GAME OF THRONES
Si Jianxin, homegrown designer and co- founder of WYNK Collaborative, talks about the evolution of the bathroom space and why it deserves as much thought in its design as the living room.
Si Jianxin, homegrown designer and co-founder of WYNK Collaborative, talks about the evolution of the bathroom space.
In Singapore, the bathroom was once a part of the house so profane that it was often delegated to a stand-alone shack or an outhouse. However, space constraints meant that the bathroom had to be integrated within one’s home, located along the building’s perimeter so the space could be naturally ventilated.
In the past, when houses usually accommodated larger families, the shower and the WC were conceived as separate spaces so that both could be used concurrently. Yet as the smaller nuclear family unit became the norm, and views on privacy changed, it became more commonplace to have both the shower and WC together. In more luxurious living spaces, each bedroom may also have its own dedicated bathroom. The separation of the bathroom into wet and dry areas means the space itself appears less closed up, becoming a visual extension of the room its connected to. Previously situated in a corner, the sink is now usually designed as part of the vanity counter. For the wellbeing of the home’s occupants, the introduction of water seals within floor traps and sanitary fittings restricted foul smells and vermin from entering.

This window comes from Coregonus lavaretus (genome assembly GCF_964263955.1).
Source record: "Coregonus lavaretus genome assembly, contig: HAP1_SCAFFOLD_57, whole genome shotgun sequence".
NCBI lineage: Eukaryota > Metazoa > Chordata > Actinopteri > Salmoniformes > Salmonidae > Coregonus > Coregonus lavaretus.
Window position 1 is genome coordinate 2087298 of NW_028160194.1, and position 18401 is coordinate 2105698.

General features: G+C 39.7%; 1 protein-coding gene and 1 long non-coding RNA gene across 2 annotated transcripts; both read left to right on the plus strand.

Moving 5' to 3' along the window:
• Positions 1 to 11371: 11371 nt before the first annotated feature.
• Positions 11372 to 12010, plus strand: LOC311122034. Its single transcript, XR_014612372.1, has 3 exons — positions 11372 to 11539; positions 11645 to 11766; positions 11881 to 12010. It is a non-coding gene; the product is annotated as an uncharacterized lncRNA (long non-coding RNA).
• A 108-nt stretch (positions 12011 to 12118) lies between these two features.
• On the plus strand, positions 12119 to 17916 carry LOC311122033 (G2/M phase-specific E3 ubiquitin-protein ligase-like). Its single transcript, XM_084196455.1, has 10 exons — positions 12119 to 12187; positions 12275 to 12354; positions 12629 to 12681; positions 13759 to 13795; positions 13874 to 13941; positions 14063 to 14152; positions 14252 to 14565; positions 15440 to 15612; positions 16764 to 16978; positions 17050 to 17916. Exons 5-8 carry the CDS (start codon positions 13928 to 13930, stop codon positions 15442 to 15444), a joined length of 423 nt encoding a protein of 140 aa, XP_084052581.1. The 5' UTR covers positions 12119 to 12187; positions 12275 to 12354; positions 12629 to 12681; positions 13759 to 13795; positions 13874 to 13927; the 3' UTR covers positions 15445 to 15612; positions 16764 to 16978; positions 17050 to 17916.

Fittings such as taps and showerheads were commonly manufactured in copper back then for its malleability, but nowadays, with advances in material technology, they are now available in a variety of finishes (from the standard stainless steel to different
colours, textures and metal sheens). Some materials – such as wood and porous marble deemed unsuitable for use in wet areas – can now be replicated and produced in porcelain tile formats. Aside from the designs, the tiles can also be produced in impressive slab-like sizes to minimise the amount of grout lines in between.
Meanwhile in Japan, inventions like the Toto bidet toilet seat enable small bathrooms to be big on functionality, while also being environmentally friendly. This then gave rise to many permutations of such bathroom styles.
The sleek hotel-esque look may be the current ideal bathroom aesthetic, but the Internet has allowed people to express their tastes in a variety of designs. The bathroom – segregated from the rest of the house – has now become a space where experimentation with finishes usually take place.
For example, an apartment with a minimalistic palette may have pops of colour and details, which are deemed too strong for larger wall surfaces, in its bathroom.
Ultimately, a space where you refresh yourself should also be a space that stimulates and invigorates your senses. Given the amount of time spent every day in this room, and the greater emphasis on the quality of life amid shrinking apartment sizes, it’s natural that the humble bathroom has evolved to become a sanctuary that you can step into and seek refuge from reality.